I was born in Barnsley (well someone has to be!). I’m Yorkshire, English, British and European (at the moment). Also White Caucasian. People can call me whichever of those they like and whichever is most appropriate to context. It doesn’t change who I am.
I understand all that, Anna
At heart, I’ll always be a Brummie
Back to Brexit - I just happened across this and it had me in stitches so I thought I’d share. Apologies if someone’s linked to it previously and I missed it, I’ve been following this thread a bit on and off.
well said Lee,
Well said Lee, there is something hugely fake about these "people"
Looks like we have ‘fake news’ written for ‘fake people’ who support remain in EU.
We have someone in the US who also likes to use the word ‘fake’.
Dangerous grounds when we disagree with views and class them as ‘fake’. Rather think it’s better to just say, i disagree with your views than class it as ‘fake’.
There’s nothing fake about Birmingham. It’s a real place. It’s in England but there are several in the USA and probably some in New Zealand and Australia there too. They used to make BSA motorcycles there, that’s what the B means. I guess they once made guns too. There was a big patchwork/needlework show there this week. I don’t know why you think it and the people who come from there are fake, it’s real and so are they.
Sandy, where did you get the notion that the EU is crumbling? Currently the EU has surpassed Britain in economic growth. Brexit negotiations are in chaos and Britain’s position, especially after the General Election, is that it is being led by clowns; Boris, Davis, Gove, under the hapless leadership of May. And now most learned oppinion is that Brexit won’t happen.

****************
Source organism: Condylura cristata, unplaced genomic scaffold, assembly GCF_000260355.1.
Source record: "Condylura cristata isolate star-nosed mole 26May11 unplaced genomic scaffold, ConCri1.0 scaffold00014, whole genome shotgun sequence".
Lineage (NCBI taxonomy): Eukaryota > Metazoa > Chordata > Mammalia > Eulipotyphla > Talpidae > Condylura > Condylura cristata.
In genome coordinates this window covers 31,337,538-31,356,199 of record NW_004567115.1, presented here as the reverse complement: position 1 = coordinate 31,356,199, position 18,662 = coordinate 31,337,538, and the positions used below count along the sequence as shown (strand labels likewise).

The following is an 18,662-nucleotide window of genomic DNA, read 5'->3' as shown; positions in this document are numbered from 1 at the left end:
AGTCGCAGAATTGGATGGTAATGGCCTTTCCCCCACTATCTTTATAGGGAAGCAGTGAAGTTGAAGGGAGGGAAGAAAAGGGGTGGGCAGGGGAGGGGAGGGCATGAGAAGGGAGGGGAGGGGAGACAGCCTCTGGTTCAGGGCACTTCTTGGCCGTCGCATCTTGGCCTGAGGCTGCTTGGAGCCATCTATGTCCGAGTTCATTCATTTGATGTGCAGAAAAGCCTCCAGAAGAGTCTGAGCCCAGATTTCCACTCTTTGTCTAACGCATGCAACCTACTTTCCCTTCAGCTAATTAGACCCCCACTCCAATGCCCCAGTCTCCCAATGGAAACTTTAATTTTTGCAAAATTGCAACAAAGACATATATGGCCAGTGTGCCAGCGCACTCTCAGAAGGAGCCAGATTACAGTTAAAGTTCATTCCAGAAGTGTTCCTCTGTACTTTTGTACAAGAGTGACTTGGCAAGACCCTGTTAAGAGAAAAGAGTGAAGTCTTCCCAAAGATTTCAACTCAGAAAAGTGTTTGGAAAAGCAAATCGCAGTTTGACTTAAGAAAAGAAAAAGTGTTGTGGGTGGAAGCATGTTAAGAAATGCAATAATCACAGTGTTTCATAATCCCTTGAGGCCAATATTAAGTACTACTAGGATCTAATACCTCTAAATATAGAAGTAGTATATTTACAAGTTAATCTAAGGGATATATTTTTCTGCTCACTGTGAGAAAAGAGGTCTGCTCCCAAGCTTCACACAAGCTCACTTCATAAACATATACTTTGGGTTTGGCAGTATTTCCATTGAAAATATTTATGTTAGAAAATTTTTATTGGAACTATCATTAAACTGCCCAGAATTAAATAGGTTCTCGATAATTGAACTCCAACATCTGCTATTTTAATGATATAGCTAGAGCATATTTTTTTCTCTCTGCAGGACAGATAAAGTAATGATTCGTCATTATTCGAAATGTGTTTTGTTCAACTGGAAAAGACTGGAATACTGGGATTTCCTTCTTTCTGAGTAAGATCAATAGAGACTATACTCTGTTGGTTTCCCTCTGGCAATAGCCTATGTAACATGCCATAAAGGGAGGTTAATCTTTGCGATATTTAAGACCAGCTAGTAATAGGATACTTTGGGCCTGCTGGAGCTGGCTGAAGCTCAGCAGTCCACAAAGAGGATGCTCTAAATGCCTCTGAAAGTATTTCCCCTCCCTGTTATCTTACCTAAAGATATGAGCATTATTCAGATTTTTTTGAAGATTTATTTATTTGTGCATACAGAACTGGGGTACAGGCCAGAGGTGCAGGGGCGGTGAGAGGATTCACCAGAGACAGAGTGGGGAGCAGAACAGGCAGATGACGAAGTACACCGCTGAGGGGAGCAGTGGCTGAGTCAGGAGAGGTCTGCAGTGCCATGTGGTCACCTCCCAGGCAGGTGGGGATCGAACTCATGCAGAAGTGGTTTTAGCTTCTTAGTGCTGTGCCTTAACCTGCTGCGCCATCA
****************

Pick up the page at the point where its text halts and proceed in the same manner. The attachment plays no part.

“Sovereignty back”, do me a favour. When have the likes of you and I had any influence on what happens?
Sovereignty is in the hands of the Opportunist Elite, like Boris and Co. And what do they do with it? They spend most of their time fixing deals abroad for themselves and their mates.
As for pioneering, many pioneers perished, the Pilgrim Fathers almost starved to death were it not for the Native Americans and Waggon Train Pioneers met similar fate.
Totally agree in what you said. EU is doing much better than the UK and will probably be in a better position, without us, dragging our heals, like a spoilt child.
However, kudos for Sandy for giving in her own views, a principle reason why she voted out to leave the EU.
It’s good to hear a principle view to leave (again I totally disagree with it) on someone who is prepared to take a ‘hit’ for herself and the rest of us, over here and especially those peeps in the UK, to leave the EU.
In someways, shows her strength and resolve, to go through this, for her belief that the future generations might benefit from this, from the pain we will all go through. (I just wish I/we could be separate from this future)
Absolutely well said. I agree with you wholeheartedly.
In this discussion, although I haven’t read every single post, the same thing emerges as in any other discussion I’ve read on the matter of Brexit. The Leave vote in most cases was an emotional choice, not a rational one. When Leave voters try and rationalise their choice, it is usually with incorrect ‘facts’ or reference to some undefined nebulous concept of sovereignty. The reason that these discussions end up going nowhere is that it is impossible to counter irrational behaviour with rational argument.
I suspect very few Leavers will ever admit that they chose wrongly, but I do suspect, to paraphrase Ken Clarke, that in a few years time a lot of people will deny that they voted Leave.